The 250,000th COVID-19-related death in the US was logged on Wednesday, nearly a year after the world's first known case of the novel coronavirus, according to NBC News.
At least 251,000 deaths have been linked to the contagious disease in the US, and more than 11,561,000 positive cases of COVID-19 have been confirmed in the country as of this article's publication, according to the outlet’s data.
Novel coronavirus-related fatalities have quickly climbed in recent weeks. Last week’s average reached 1,167 fatalities per day, versus an early October average of 821 fatalities per day.
An early forecasting model used by the White House in late March estimated between 100,000 to 240,000 American deaths would be linked to the contagious disease - even with the implementation of preventative measures.
The figures suggested that some 2.2 million Americans would have died without adherence to mitigation measures, such as social distancing and stay-at-home orders imposed by state and local governments.
While much progress has been made in the realms of developing COVID-19 vaccines and exploring therapeutics, US health officials have sounded the alarm against large gatherings around the Thanksgiving holiday. As a result, states such as Ohio, Washington, California and New Mexico have imposed various stay-at-home orders, curfews and other mitigation measures.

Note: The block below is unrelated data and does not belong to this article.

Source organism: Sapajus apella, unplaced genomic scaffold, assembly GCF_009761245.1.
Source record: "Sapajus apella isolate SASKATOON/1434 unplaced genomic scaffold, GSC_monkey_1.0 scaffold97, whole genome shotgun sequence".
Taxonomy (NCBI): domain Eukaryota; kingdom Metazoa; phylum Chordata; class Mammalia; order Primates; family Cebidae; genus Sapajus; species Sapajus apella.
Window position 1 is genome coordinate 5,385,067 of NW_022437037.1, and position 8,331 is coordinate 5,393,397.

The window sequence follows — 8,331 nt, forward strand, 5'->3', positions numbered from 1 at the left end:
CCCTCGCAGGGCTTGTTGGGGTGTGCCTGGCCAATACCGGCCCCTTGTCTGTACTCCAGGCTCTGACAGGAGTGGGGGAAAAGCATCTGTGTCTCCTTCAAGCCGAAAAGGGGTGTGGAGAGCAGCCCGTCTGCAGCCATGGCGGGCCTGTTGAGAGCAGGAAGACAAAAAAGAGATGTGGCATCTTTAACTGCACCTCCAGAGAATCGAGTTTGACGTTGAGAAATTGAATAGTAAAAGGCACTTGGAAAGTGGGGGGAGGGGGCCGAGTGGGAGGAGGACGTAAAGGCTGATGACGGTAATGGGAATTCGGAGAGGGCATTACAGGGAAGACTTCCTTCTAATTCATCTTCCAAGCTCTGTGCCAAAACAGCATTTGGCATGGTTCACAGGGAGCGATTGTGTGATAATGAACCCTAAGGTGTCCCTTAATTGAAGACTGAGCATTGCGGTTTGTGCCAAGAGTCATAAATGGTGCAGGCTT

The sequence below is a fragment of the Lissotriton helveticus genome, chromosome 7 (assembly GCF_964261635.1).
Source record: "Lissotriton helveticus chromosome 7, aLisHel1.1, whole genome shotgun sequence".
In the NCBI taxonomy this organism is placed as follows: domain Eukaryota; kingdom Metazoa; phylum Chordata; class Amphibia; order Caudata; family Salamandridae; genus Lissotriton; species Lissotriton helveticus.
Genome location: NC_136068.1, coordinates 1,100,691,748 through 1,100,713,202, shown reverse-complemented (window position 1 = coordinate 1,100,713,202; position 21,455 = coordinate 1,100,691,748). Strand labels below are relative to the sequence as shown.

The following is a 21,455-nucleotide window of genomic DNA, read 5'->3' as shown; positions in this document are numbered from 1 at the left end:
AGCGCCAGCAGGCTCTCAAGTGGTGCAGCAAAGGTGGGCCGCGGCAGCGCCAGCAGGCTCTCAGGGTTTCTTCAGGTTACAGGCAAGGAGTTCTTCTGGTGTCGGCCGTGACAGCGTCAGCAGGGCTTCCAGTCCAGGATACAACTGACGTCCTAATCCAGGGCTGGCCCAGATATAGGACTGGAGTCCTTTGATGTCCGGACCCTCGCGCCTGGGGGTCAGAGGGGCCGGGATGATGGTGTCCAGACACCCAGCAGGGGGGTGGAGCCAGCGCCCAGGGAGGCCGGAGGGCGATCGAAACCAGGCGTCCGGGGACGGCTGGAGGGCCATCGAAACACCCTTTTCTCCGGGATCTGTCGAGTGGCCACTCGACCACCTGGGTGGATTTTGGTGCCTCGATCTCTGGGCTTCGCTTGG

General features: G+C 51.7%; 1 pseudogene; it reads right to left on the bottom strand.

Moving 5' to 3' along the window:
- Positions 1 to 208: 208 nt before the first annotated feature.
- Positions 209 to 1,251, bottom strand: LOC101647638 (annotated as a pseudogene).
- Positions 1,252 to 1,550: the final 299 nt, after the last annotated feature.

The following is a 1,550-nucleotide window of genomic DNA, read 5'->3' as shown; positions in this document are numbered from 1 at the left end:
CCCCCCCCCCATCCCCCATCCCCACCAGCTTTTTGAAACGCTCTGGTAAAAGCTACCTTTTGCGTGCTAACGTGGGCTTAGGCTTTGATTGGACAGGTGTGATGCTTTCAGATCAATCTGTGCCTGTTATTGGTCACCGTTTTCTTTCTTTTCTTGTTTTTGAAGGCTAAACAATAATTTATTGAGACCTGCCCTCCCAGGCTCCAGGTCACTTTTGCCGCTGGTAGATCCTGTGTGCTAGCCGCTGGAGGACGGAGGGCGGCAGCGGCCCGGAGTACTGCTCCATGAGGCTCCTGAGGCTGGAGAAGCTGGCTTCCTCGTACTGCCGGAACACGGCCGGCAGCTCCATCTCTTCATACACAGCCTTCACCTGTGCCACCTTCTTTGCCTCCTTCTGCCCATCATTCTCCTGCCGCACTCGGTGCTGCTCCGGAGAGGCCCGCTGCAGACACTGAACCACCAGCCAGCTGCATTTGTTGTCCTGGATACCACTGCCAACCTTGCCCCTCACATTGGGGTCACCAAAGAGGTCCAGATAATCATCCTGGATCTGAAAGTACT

US President Donald Trump and his administration have pushed back against the idea of such government-enforced mandates throughout the pandemic and will continue to do so, according to White House Press Secretary Kayleigh McEnany’s Wednesday comments to “Fox & Friends.”
"The American people know how to protect their health. We’ve dealt with COVID for many months," said McEnany, who tested positive for the novel coronavirus in October. "But it’s Orwellian in a place like Oregon to say if you gather in numbers more than six, we might come to your house and arrest you, and you get 30 days of jail time. That’s not the American way."
At the same time, she said the decisions regarding Thanksgiving Day regulations will be made by “every state.”
"We can make good decisions, we can wash our hands wear masks, socially distance, but we can also decide in our own personal domicile, our own home, whether we can have our family members present at any given time,” McEnany argued.
Dr. Anthony Fauci, the director of the National Institute of Allergy and Infectious Diseases and a member of the White House coronavirus task force, told attendees of a USA Today Editorial Board meeting on Wednesday that seemingly “innocent” dinner parties with “10, 12 people” could easily transform into outbreak clusters for the novel coronavirus.
“You're going to start seeing these unanticipated infections related to innocent home gatherings, particularly as we head into the holiday season,” he said, noting that colder weather forces people indoors, which raises the likelihood of COVID-19 transmission.
The US Centers for Disease Control and Prevention (CDC) have advised against physically coming together and asserted in a November 10 news release that the “safest way to celebrate” is with those in your household.